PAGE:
Malcolm's review does not belong among the purely negative reactions, but he has a foot in both camps. The film is "enormous and exhilarating fun for those who are prepared to settle down in their seats and let it all wash over them". Yet he concludes:
The entirely mindless could go and see it with pleasure. But it plays enough games to satisfy the most sophisticated.
Russell Davies, reviewing the film for the Sunday Observer, knew he was spoiling a party:
The man who doesn't like Star Wars puts himself instantly at the centre of an H.M. Bateman cartoon. All around him are raised hands, shocked faces and cries of 'Shame!' So I had better keep, as they say, a low profile at this moment in time.
Not that I dislike Star Wars all that much. My complaint about it is that there is not much to have an opinion about."
Davies is one of the few contemporary critics to see Luke's assault on the Death Star as "amusingly sexual in origin", which he notes before concluding:
But otherwise I think I'd better leave the subject to the millions of children who will shortly be experts on it. This is a pre-sold success, but also, for my taste, a pre-digested one.
In the British Film Institute's Monthly Film Bulletin, Richard Combs also acknowledges the difficulty of separating the film from its publicity:
Having elevated itself to the top of the all-time box-office poll, Star Wars has pulled of a feat of spiritual ledgerdemain more impressive than all the religious connotations of 'the Force' within the film. It has transformed itself from a mere movie into a phenomenon -- which is both a gain and a loss, since it becomes almost impossible to react to the film with anything but awed approval or brusque dismissal.
The film is, he says, "interesting primarily as an exercise in programming". Like Jaws, he says, it is a film made by a movie buff. But unlike Jaws, "Star Wars is monumentally empty, based on not a single idea but a wealth of conceits".
Star Wars, Combs says, "may be the first movie to appeal to film buffs who would never dream of calling themselves that, drawing as it does on a host of popular movie types".
Without the simple spiritual convictions of his predecessors, or the philosophical speculations of his contemporaries, Lucas has rather left his audience out in the cold, with only regularly administered shots of special effects to keep them warm.
The British Film Institute also published the quarterly Sight and Sound, where it gave the American critic Jonathan Rosenbaum two pages to critique the film. The nicest thing Rosenbaum says about the film is that it is a "well-crafted, dehumanised update of Flash Gordon with better production values, no ironic overtones and a battery of special effects".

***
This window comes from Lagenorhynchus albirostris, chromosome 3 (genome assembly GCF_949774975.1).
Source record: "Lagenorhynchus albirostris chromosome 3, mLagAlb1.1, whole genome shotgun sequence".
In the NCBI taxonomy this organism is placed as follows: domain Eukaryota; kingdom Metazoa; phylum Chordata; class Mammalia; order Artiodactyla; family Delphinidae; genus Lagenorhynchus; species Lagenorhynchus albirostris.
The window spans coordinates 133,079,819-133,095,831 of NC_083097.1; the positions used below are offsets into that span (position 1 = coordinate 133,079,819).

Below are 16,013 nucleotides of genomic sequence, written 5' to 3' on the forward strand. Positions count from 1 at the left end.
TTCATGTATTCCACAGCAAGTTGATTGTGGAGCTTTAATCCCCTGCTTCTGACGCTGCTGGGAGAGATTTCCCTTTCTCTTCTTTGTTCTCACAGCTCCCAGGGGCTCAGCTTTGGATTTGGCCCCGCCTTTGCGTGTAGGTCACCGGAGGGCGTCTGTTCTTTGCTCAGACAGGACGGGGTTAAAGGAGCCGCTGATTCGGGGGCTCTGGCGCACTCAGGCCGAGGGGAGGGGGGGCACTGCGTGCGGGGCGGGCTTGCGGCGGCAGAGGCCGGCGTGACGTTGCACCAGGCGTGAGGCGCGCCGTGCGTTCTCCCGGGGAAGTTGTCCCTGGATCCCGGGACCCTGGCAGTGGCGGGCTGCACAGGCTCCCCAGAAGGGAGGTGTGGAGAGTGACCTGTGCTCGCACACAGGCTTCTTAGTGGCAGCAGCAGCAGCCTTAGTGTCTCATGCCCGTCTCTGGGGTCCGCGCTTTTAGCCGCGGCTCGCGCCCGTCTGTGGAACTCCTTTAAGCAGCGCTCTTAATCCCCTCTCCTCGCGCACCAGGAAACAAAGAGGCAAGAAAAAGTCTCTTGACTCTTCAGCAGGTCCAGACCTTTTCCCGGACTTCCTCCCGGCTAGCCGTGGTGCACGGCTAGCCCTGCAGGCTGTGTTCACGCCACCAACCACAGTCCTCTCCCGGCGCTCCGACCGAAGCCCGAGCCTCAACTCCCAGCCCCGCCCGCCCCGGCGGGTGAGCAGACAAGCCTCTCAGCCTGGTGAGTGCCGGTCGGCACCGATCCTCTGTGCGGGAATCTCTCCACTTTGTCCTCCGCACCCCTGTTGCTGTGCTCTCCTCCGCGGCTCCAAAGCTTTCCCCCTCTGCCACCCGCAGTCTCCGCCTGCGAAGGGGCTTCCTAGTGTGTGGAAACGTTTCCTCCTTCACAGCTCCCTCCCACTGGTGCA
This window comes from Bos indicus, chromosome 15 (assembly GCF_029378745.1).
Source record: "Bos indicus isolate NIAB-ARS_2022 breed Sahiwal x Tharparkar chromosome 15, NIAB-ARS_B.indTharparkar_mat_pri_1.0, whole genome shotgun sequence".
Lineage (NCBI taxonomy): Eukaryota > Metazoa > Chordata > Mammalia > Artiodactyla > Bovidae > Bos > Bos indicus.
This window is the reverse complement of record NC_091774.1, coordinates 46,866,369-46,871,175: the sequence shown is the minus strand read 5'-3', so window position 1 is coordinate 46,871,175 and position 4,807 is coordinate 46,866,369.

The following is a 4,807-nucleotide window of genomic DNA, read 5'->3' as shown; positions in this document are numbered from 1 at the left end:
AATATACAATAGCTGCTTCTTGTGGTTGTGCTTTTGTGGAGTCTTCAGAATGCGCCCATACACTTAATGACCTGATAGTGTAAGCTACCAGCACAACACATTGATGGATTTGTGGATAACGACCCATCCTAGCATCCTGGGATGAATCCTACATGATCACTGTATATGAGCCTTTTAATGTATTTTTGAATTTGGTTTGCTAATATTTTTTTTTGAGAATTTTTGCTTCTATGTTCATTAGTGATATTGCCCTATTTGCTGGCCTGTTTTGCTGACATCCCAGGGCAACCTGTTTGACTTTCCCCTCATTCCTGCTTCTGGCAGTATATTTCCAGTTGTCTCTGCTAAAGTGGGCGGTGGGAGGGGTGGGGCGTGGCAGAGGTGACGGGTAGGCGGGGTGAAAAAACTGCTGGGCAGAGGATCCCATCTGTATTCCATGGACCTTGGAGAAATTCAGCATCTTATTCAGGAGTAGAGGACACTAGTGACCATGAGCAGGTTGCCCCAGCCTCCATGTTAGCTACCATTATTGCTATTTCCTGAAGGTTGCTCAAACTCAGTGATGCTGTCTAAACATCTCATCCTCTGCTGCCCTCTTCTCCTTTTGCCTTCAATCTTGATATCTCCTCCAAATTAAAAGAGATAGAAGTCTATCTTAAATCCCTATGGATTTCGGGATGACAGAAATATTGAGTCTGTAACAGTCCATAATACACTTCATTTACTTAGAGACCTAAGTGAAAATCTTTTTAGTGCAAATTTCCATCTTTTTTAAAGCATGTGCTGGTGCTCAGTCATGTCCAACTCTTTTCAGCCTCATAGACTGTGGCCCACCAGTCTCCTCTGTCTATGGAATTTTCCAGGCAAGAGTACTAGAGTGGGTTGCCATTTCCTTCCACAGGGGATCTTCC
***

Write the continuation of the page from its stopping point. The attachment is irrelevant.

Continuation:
Rosenbaum decries the film at length, but perhaps his key passage is in the middle of the piece:
Like the remote-control TV channel selectors that children love to play with, and the mechanical shooting games found in arcades, Star Wars offers solitary, narcissistic pleasures more than communal or romantic myths to keep its audience cheering.Rosenbaum would still be complaining about Star Wars 20 years later, long after it had conquered the world.
Did the critics who didn't like Star Wars have a point?
I actually quite like the guilty tone of Russell Davies' review, in which he confesses to being out of step with everybody else. I'm sure most film lovers have had that feeling at some point.
What is dispiriting is the high-handed tone of some of the reviews, and the suggestion that people who liked the movie must be irredeemably infantile. Jonathan Rosenbaum places himself so far above the mass audience that we must be ant-like specs, and some of the others aren't much better.
A lot of people who liked Star Wars were adults – sophisticated adults who loved movies. Some of them enjoyed spotting the debts to other films. Some would intellectualise about the way the film synthesised other narratives. Others would just enjoy its unashamed innocence and excitement at a time when those qualities were in short supply.
Being called childish for liking the film would have been deeply annoying. But over the next four decades, fans would get used to it.